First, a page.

Why Do I Need To List My Operations on the Case History Form?

You have back pain and you come in to the clinic to be faced with a questionnaire containing so many questions that  include ‘List all operations with dates’. I can imagine that a lot of you wonder ‘Why is it important that a chiropractor knows about my ingrown toenail operation, so many years ago?’, so I thought I would give a short run down on why we do ask this question and why it might be relevant to your care.

A – Appendectomy, arthroscopy (operation on any joint)

Appendix operations can lead to pain in the lower abdomen following lifting  – could be a presentation of low back or pelvis problem or many months after this operation, acute inflammation of the residual tissue of the appendix can give this pain referral.

operation for post

Any abdominal surgery can cause chronic post surgical pain that can refer to the back.

Any operations you have had on any joint is obviously of interest to chiropractors – one joint problem can lead to many others – did you see Andy Murray’s back x-ray that he posted on Instagram – he has pubic bone issues and low back facet problems!

B –  Bunion removal, breast surgery, breast lump removal, back pain surgery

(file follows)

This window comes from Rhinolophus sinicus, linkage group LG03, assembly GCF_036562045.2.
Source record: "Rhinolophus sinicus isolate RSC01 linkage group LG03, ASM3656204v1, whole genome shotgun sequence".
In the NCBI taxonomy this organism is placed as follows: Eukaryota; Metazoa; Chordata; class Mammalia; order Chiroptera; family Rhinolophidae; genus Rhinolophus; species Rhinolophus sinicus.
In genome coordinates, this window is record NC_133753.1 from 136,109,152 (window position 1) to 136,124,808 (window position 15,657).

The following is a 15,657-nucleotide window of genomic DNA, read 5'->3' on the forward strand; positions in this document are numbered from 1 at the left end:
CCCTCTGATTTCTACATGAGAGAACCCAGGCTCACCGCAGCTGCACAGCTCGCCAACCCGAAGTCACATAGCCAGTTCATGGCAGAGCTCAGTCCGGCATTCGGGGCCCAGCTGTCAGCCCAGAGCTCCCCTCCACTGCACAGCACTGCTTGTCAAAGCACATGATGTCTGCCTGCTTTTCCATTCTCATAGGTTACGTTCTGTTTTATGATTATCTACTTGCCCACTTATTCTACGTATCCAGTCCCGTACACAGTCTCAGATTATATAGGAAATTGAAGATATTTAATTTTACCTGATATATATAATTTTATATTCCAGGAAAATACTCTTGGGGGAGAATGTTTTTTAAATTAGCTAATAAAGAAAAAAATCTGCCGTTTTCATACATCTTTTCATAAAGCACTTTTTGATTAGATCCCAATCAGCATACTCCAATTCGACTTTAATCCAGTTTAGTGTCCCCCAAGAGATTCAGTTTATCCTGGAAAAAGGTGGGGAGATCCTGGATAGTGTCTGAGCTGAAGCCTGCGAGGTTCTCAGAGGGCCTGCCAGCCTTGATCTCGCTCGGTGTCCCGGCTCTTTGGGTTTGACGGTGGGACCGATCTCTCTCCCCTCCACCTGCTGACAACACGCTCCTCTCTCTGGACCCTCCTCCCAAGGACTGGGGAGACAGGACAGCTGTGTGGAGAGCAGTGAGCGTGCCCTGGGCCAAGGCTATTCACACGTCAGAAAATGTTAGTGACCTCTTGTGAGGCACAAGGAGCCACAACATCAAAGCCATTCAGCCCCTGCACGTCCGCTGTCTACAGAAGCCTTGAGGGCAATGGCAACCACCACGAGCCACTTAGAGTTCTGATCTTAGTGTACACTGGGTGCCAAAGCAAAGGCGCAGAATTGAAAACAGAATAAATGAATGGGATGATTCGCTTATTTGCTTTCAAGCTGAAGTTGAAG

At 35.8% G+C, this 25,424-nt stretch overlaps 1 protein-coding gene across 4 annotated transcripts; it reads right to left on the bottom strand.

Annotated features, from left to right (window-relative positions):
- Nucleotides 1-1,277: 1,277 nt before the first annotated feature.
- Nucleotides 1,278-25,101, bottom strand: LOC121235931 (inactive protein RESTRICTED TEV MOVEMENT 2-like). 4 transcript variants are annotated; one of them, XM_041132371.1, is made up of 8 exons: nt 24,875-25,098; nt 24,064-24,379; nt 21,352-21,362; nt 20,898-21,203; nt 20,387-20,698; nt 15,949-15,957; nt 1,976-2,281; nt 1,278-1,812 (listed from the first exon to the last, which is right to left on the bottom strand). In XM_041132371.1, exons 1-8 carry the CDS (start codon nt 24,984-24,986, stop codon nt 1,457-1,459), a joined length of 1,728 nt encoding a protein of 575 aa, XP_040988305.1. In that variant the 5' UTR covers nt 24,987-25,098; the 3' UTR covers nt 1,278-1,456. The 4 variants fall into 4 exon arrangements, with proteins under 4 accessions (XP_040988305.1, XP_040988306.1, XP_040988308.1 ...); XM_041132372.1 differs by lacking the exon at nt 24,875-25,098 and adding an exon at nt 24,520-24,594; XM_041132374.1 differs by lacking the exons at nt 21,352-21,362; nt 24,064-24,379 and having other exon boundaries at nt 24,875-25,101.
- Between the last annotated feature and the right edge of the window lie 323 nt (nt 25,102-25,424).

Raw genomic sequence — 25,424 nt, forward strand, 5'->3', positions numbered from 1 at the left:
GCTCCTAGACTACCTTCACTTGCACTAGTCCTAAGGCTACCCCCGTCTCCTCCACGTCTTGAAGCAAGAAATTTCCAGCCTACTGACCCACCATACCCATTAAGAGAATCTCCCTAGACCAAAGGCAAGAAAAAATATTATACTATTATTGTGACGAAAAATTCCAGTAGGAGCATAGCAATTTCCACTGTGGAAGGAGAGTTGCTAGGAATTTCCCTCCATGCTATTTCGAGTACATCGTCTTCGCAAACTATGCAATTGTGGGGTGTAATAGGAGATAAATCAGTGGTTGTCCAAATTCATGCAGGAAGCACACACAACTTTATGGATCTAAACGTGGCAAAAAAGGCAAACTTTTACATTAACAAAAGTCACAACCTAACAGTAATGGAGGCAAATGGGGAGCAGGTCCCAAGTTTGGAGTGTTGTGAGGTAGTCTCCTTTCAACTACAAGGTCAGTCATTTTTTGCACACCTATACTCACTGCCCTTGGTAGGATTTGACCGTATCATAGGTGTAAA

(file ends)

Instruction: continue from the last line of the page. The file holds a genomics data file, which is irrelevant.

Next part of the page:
Bunions – Operations on your feet can either alter the way you walk or you may have been walking badly prior to the operation.

Breast surgery – we need to know why – if you had breast reduction surgery you may have developed mid back problems from poor posture prior to the operation.

Breast lump removal – could be for cancer or a benign lump, we need to know the history.

If you have had any surgery however minor on your spine then we need to know before we perform manipulation on your spine.

C – Cholecystectomy (gall bladder removal), Caesarian section, colostomy, cataracts, carpal tunnel, cystoscopy (bladder surgery)

Gall bladder problems can lead to back and chest pain – if yours has been removed then it cannot be a potential cause of your pain and can be eliminated.

Caesarian sections – research has shown that there is an increased risk of low back pain among those women who have had a caesarean section delivery of a baby.

Colostomy – we need to know why you have had a colostomy bag fitted. The permanent opening you have in your abdominal wall may interfere with the function of the abdominal muscles and make it more likely that you develop low back pain.

Cataracts – how long was your vision impaired prior to the operation – if you could not see properly for ages before, you may well have been peering at the computer screen with your neck at an odd angle, which may have contributed to your neck and upper back pain.

Carpal tunnel

Carpal Tunnel – Surgery can be very effective, but there is often a neck problem associated with carpal tunnel syndrome that may have been overlooked by the surgeon.

Bladder surgery – why you had this is important – if due to a prolapse then that can compromise the strength of muscles in your abdomen and thus cause low back problems.